Time Out Hong Kong, a magazine usually devoted to nothing deeper than surveys of up-market hamburgers, gets philosophical and asks the age-old taxonomical question: in what box do Western residents of the Big Lychee go? Are they expatriates or immigrants?
The classic ‘expat’ still exists. Ordered to come here by a company, accompanied by maid-dependent bored wife/bratty kids/smelly dog, living rent-paid in a white enclave, following their native land’s soap operas and sport, eating only meat/potatoes/veg, doing stereotypically – even self-consciously – expatty things like junk trips, going to Phuket, buying a property in some place like Perth, joining the Hash House Harriers (if they’re still around), and looking forward to their next trip home. But they are very much a minority.
Those of us who turned up for whatever reason 10, 20, 30 years ago and never left will say that Hong Kong at some stage became home: our friends are here, our job is here and our whole life is here. Many of us find the lands of our birth are now unfamiliar and maybe uninviting. Through years of exposure, we have absorbed some local culture and, to whatever degree we are comfortable with, speak, eat and even act or think locally. It all sounds respectable and honourable. And then, halfway through the article, along comes someone called May Holdsworth who hits the nail on the head by saying, in effect: “Naaah, they’re just tax exiles.”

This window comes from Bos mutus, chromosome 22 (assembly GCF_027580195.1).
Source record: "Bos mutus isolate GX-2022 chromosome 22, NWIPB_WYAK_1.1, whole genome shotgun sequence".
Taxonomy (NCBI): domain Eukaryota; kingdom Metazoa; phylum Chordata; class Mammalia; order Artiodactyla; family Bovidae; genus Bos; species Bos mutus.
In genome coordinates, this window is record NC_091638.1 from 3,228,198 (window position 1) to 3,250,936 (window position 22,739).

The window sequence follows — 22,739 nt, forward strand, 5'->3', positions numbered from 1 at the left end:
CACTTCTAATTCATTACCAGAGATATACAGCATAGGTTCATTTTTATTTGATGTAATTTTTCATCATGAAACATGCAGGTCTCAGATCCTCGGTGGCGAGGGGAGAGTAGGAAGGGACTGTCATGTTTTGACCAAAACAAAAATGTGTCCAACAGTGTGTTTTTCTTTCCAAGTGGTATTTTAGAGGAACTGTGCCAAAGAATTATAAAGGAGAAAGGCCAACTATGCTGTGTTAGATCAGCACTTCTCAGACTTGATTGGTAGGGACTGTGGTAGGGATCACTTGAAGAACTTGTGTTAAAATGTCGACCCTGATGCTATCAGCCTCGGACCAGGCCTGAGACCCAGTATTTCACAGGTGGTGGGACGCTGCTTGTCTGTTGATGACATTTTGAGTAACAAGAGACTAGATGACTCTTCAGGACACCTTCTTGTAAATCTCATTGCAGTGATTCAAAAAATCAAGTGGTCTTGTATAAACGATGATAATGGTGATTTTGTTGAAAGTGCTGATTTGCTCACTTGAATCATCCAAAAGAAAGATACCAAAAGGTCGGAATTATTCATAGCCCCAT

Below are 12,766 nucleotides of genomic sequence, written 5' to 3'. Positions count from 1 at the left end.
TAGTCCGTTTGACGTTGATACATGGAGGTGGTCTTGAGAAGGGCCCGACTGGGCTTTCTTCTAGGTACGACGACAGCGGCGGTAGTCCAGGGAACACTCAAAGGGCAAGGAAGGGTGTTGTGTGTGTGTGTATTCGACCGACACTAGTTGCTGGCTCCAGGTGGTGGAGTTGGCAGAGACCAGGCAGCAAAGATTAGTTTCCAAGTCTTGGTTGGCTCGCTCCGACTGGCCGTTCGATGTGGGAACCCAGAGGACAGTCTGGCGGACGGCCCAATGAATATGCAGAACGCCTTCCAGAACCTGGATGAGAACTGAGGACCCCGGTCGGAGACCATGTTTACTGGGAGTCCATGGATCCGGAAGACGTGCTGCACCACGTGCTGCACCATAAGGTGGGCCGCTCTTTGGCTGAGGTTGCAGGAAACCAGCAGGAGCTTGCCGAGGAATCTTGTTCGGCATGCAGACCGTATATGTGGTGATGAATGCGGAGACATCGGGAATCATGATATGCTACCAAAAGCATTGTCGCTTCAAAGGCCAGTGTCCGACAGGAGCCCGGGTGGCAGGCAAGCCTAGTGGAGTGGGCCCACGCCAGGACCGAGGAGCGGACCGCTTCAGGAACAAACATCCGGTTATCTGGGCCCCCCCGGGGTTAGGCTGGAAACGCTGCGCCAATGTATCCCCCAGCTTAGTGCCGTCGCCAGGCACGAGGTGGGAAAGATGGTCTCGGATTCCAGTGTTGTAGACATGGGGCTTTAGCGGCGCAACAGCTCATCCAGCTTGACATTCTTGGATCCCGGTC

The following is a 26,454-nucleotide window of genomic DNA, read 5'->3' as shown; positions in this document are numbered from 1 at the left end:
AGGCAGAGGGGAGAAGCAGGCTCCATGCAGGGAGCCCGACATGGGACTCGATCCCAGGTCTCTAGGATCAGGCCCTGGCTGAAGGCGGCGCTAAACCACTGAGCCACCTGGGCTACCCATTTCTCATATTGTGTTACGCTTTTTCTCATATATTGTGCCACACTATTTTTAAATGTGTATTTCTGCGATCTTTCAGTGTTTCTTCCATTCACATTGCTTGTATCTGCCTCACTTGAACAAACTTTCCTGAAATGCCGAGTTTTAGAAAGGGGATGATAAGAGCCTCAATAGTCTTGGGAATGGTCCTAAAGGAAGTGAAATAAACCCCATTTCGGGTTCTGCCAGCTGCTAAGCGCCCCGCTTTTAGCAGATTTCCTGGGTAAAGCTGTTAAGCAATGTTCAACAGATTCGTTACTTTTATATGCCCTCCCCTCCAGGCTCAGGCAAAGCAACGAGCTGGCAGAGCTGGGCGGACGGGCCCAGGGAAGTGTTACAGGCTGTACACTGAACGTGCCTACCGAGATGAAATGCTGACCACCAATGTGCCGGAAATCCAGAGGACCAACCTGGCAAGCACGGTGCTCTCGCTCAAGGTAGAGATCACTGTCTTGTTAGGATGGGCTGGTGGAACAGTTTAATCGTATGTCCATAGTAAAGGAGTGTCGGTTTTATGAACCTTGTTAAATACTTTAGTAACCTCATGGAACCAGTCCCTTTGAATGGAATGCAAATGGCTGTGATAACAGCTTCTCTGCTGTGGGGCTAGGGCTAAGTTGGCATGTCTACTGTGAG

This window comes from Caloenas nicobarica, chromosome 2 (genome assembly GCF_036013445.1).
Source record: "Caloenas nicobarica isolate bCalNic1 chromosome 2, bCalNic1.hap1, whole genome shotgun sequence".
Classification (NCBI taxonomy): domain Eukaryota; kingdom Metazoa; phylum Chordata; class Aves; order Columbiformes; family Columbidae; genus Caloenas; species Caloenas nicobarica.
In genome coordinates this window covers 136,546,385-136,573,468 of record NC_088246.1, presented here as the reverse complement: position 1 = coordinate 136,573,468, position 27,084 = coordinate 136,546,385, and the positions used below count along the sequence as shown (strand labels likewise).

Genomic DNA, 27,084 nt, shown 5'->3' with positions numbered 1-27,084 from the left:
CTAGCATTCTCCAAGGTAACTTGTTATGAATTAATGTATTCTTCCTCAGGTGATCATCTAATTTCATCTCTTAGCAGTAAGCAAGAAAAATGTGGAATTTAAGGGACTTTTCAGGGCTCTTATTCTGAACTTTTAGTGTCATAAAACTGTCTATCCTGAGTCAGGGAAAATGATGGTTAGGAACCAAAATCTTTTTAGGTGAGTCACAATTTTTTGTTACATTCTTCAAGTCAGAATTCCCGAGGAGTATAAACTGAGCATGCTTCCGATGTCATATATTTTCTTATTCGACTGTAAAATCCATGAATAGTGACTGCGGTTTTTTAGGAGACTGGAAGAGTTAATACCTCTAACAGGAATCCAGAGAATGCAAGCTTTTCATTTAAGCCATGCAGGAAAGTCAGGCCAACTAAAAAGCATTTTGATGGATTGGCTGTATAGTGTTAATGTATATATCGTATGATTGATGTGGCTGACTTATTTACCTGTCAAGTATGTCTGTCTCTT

At this point I stop and look at myself in the mirror. When I arrived in Hong Kong I had a 29-inch waist, little money, no job, little useful work experience and a distinct lack of any sort of burning ambition. That last item on the list still holds good, but everything else has changed. I came in search of an income as much as exotic adventure – we all need to eat. Today, I have a crummy but convenient and long paid-off property and an accumulation of liquid wealth equivalent to several decades’ worth of current monthly outgoings. Where else in the world could I have done that? Not somewhere with 2% annual GDP growth and 40% tax. If Timbuktu had hit on the right economic formula, we’d all be able to get by speaking Bambara in the street market, enjoy chicken and peanut stew and know a fair bit about and genuinely appreciate Malian history and culture. But Hong Kong did it instead.